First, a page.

Tim Huffman, retiredJohn H.F. Kuder Professor of Christian Mission, preached at the installation of Betsy Williams, pastor of St. Paul Lutheran Church, Newark, Ohio. Pastor Williams’ installation marks the completion of the transition from all male clergy to all female clergy in the ELCA in the Newark-Granville-Heath metropolis. Huffman’s article, “Theological Journals: Bridges over Troubled Waters,” appeared in the January issue of Currents in Mission and Theology. His “Luther: Forgotten, But Not Gone,” is the concluding chapter in the forthcoming book, The Forgotten Luther: Luther and Economic Reforms, to be published later this year by Lutheran University Press. This is the product of a major symposium held on Capitol Hill at Reformation Lutheran Church last November. He also has been elected to the Board of the Freedom School of Licking County, which is organized according to the principles of Paulo Freire, Brazilian educator and author of Pedagogy of the Oppressed.
Diane Hymans, acting academic dean and professor of Christian Education, attended the ELCA Seminary Dean’s meeting in Chicago on February 26; attended the annual meeting of the Covenant Cluster at the Carol Joy Holling Center in Ashland, Neb., March 17-19; and attended the third ELCA Faith Formation Summit at Techny Towers in Chicago, April 7-9.
Henry J. Langknecht, Haman-Pfahler Professor of Homiletics and Christian Communication, in February received certification in online teaching from the University of Wisconsin. He also taught an adult forum, “The Nine Quirks of Lutheranism,” at All Saints Lutheran Church in Worthington, Ohio, and presented that same material at American Lutheran Church, Clinton Township, Mich. He was the keynote speaker at the rostered leaders’ event in the Northern Great Lakes Synod and preacher in residence at Holy Trinity Lutheran Church in Upper Arlington.
Paul D. Numrich, professor or world religions and interreligious relations and Professor in the Snowden Chair for the Study of Religion and Interreligious Relations, Methodist Theological School in Ohio, made the following presentations: “Sacred Assemblies under the Same Roof: How Groups Share Common Space for Religious Purposes,” Religion and the Social Sciences Section, AAR Annual Meeting, Atlanta; “Understanding Islam” (two sessions), Trinity Lutheran Church, Columbus; and “Buddhism,” First Community Church, Columbus. He was cited in the story, “Opposition to Suburban Mosque Predictable and Sad, Muslims Say,” Chicago Tribune (Feb. 23, 2016). His article, “Space-Sharing by Religious Groups,” was published by Practical Matters Journal (Spring 2016) and online at http://practicalmattersjournal.org/2016/04/08/space-sharing/.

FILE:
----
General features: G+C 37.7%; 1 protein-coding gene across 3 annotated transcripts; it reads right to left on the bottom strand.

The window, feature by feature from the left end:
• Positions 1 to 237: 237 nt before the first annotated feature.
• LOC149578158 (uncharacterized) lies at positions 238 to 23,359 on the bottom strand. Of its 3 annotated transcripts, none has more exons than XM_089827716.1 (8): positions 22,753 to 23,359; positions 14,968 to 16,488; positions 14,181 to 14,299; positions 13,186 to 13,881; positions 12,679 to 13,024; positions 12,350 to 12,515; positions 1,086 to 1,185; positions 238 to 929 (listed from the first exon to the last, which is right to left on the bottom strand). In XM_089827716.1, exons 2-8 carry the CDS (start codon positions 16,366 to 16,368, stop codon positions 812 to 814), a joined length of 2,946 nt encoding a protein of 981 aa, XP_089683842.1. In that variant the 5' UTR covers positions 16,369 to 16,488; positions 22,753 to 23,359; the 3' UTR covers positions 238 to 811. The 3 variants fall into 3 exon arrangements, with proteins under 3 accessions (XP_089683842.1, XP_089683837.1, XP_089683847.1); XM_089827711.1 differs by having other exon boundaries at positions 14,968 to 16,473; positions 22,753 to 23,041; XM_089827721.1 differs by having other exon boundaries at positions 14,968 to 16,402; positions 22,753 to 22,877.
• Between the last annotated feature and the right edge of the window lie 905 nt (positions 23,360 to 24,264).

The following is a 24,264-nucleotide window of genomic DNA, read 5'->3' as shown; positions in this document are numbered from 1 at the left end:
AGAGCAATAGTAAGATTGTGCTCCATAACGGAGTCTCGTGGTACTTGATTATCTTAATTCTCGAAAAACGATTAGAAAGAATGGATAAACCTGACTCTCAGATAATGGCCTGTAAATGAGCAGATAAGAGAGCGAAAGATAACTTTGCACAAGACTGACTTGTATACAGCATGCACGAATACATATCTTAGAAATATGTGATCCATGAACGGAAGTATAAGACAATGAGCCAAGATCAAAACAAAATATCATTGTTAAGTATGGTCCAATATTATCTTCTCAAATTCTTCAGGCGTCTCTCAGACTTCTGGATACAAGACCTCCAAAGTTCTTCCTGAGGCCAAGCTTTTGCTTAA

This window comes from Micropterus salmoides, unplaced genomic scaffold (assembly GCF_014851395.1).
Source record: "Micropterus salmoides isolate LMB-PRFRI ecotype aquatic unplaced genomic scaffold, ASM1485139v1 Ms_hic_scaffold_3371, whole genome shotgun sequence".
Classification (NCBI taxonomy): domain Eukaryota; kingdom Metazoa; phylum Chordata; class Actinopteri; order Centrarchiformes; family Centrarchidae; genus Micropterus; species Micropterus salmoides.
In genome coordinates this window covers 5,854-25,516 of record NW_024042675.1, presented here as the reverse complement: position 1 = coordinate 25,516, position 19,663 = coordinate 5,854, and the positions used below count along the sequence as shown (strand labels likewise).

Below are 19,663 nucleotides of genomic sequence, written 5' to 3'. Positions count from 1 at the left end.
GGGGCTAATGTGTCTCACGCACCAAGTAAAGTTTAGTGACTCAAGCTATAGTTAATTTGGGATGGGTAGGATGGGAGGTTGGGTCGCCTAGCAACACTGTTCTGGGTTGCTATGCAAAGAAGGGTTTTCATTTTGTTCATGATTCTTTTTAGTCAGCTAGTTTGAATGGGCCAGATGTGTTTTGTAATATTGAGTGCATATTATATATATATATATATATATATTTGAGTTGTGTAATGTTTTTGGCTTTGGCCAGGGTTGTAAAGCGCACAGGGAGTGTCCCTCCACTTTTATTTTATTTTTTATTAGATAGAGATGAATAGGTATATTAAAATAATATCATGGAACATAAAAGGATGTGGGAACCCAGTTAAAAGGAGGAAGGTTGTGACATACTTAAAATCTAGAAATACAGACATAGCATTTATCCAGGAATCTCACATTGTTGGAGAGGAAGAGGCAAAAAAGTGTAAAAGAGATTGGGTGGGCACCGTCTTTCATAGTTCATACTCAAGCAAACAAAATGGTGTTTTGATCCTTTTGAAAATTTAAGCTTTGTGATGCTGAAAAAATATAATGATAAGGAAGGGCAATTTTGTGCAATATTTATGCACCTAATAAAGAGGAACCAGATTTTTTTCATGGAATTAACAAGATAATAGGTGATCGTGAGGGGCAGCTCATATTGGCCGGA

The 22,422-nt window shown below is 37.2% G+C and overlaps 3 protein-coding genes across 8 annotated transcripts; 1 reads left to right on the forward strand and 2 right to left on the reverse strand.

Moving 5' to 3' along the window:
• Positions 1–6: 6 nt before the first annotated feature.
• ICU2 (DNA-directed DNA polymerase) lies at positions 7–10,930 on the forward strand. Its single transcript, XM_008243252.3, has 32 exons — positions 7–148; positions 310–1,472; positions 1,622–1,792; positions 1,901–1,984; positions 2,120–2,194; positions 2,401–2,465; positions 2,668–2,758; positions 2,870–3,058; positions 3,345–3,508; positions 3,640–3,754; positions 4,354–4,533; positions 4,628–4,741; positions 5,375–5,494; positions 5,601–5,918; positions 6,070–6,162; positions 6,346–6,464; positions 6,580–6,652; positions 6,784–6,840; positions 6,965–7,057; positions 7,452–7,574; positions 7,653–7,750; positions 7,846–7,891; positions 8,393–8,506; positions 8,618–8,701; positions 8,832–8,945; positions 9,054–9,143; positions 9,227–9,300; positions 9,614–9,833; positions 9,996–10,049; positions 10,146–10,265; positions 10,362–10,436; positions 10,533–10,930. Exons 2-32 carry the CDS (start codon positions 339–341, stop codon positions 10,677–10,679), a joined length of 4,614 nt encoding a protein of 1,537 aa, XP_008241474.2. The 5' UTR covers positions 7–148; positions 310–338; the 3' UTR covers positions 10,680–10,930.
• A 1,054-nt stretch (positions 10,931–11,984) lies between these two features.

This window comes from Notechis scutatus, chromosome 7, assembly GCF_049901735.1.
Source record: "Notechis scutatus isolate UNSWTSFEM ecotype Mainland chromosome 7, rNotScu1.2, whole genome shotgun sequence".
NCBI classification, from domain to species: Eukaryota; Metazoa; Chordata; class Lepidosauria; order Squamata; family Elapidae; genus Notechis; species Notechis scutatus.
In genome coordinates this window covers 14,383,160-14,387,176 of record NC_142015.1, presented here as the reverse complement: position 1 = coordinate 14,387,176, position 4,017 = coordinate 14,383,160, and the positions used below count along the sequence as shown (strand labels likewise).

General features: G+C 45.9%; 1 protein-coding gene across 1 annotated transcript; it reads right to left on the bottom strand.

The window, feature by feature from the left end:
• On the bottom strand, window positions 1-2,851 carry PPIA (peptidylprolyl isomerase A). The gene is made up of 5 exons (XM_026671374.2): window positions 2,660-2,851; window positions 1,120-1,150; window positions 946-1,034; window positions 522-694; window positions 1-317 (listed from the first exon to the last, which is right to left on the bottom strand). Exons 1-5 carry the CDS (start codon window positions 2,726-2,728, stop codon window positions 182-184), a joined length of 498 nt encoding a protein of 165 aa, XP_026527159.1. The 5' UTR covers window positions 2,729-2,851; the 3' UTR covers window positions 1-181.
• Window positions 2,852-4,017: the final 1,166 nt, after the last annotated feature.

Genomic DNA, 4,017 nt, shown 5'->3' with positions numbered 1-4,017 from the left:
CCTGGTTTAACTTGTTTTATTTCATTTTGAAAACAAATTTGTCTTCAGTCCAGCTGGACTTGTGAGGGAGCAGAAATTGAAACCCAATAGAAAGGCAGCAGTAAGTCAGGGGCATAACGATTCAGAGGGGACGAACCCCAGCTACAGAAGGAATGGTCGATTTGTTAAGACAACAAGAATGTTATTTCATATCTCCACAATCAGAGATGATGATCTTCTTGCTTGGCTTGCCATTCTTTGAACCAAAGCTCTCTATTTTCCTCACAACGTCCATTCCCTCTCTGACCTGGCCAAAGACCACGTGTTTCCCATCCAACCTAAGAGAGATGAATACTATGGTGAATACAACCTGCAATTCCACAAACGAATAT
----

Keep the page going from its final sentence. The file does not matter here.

Emlyn Ott, associate professor of ministry and pastoral leadership and dean of Leadership Formation, taught a D.Min. course, “Congregational Systems,” during the January term for the Bexley Seabury Federation in Chicago. She also traveled to Iowa to co-teach the J-term course, “Flourishing in the Parish,” with Pastor Peter Marty at his congregation, St. Paul Lutheran Church in Davenport. She provided transition consultations with congregations in Ohio, Kentucky, and Minnesota; represented Trinity students at the ELCA First Call Assignment Process and Candidacy Manual Training; produced two articles and blog posts for the “Living by the Word” section of the April issue of The Christian Century; offered training for Presbyterian Ruling Elders in the Scioto Valley Presbytery; and attended the Midcareer Theological Educator Conference in Phoenix, Ariz. She led 19 Trinity and Bexley Seabury students and spouses in the Spring Semester Family of Origin groups on campus, and offered worship and preaching support throughout the spring and summer at Broad Street Presbyterian Church.